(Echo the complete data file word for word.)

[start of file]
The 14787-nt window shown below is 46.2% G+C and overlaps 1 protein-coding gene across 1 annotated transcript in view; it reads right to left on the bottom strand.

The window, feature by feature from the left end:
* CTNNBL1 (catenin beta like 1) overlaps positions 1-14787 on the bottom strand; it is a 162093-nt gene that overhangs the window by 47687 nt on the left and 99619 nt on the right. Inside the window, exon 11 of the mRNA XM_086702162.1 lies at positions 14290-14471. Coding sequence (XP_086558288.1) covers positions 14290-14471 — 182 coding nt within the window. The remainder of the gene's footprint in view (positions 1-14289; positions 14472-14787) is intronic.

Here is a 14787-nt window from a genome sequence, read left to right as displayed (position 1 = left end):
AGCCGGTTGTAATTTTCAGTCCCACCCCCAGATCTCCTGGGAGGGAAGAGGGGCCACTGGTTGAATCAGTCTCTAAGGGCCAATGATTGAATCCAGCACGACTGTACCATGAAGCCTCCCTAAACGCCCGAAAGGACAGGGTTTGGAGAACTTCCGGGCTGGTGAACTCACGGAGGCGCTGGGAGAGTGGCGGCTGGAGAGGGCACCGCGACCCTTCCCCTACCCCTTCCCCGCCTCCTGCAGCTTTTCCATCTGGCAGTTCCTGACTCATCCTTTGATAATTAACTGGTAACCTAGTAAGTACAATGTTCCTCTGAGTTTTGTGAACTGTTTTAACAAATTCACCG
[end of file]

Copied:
The 14787-nt window shown below is 46.2% G+C and overlaps 1 protein-coding gene across 1 annotated transcript in view; it reads right to left on the bottom strand.

The window, feature by feature from the left end:
* CTNNBL1 (catenin beta like 1) overlaps positions 1-14787 on the bottom strand; it is a 162093-nt gene that overhangs the window by 47687 nt on the left and 99619 nt on the right. Inside the window, exon 11 of the mRNA XM_086702162.1 lies at positions 14290-14471. Coding sequence (XP_086558288.1) covers positions 14290-14471 — 182 coding nt within the window. The remainder of the gene's footprint in view (positions 1-14289; positions 14472-14787) is intronic.

Here is a 14787-nt window from a genome sequence, read left to right as displayed (position 1 = left end):
AGCCGGTTGTAATTTTCAGTCCCACCCCCAGATCTCCTGGGAGGGAAGAGGGGCCACTGGTTGAATCAGTCTCTAAGGGCCAATGATTGAATCCAGCACGACTGTACCATGAAGCCTCCCTAAACGCCCGAAAGGACAGGGTTTGGAGAACTTCCGGGCTGGTGAACTCACGGAGGCGCTGGGAGAGTGGCGGCTGGAGAGGGCACCGCGACCCTTCCCCTACCCCTTCCCCGCCTCCTGCAGCTTTTCCATCTGGCAGTTCCTGACTCATCCTTTGATAATTAACTGGTAACCTAGTAAGTACAATGTTCCTCTGAGTTTTGTGAACTGTTTTAACAAATTCACCG